Last night I got to hear on of my childhood heroes speak on campus. Sally Ride, the first American woman in space, and the youngest American in space at the time, came to our campus to speak during the Maverick Speaker Series! It was awesome.
I can still remember watching her in space when I was five. I wanted to be an astronaut so bad! After the Challenger crashed, I remember pouring over the newspaper articles and Time magazine issues dedicated to the astronauts. I even went to Space Camp in Huntsville, Alabama when I was in 6th grade. Other kids played cowboys and Indians and built forts out of pillows and boxes. I built a space shuttle out of an old ironing board, pillows, blankets, and snack tables. I had tons of books about space, astronauts, and the space shuttle.
As I got older I could see the chances of me being an astronaut slipping away. I got glasses, which meant being a test pilot in the Air Force wasn’t an option and I struggled with Math, limiting my options as a scientist. I found other things to be passionate about, and I while my dream of going to space isn’t dead (feel free to donate $ to the send Carl on a Virgin Galactic flight) it isn’t in the forefront of my mind either.
Until last night, when Sally Ride took the stage and all those memories came flooding back. She talked about her experiences with NASA and in space and about her foundation, which aims to keep children interested in science and math as potential careers. For me though, her speech was about dreams and heroes.
Sally Ride will always be one of my heroes, whether or not I ever feel the excitement at launch or the release of weightlessness, but she’s not my only hero. More importantly, find a place where your dreams can flourish. It’s not enough to simply follow your dreams. You need to constantly mold your life so that you live and work and study in a place where your dreams can come alive. 68% of 4th grade boys and 66% of 4th grade girls like science, but by fifth and sixth grade, their passion fades. . . something about society and their environment sends them the wrong message about liking science. It’s a function of not being in the right place. Dreams should be stretches of the imagination, challenges to your mind and body. You wouldn’t expect to be physically fit if the gym where you worked out was a tiny room with a big couch, a big screen TV, and refrigerator filled with junk food. The same thing goes for dreams. You need to find a place to work on them that supports you.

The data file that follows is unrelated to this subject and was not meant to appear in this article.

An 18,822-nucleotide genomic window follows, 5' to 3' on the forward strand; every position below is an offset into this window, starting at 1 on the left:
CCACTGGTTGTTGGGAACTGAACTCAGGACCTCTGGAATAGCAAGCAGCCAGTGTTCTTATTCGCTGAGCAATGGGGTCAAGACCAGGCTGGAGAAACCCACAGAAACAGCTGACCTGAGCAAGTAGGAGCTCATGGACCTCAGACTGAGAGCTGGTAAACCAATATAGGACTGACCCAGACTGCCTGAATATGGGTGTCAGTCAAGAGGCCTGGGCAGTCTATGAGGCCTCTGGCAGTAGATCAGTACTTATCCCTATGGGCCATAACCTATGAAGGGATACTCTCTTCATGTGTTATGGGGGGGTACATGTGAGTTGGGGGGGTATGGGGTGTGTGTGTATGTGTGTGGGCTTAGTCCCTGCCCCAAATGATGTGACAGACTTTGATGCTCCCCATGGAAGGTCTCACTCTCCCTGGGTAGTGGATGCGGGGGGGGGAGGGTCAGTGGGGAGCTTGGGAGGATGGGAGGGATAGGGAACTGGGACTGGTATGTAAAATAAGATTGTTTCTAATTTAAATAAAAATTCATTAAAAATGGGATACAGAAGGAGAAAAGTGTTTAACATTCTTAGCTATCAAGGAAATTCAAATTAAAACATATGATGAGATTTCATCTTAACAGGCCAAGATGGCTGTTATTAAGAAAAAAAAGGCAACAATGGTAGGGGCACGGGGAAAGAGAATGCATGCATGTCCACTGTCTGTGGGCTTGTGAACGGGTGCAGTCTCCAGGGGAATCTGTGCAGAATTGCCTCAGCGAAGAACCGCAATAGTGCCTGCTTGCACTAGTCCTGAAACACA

While my dreams today don’t involve flying the space shuttle, they are still about answering tough questions and working to make the world a better place. For me, the place that supports my dreams is UT Arlington and mentors and professors who have been my heroes. I hope UT Arlington will be that place for you too. Wherever you go to college, keep in mind that for most people, this is the place your dreams will either begin to take root or start to retreat. You will need to be in a place that understands your dreams and surrounded by heroes who will inspire you to accomplish them.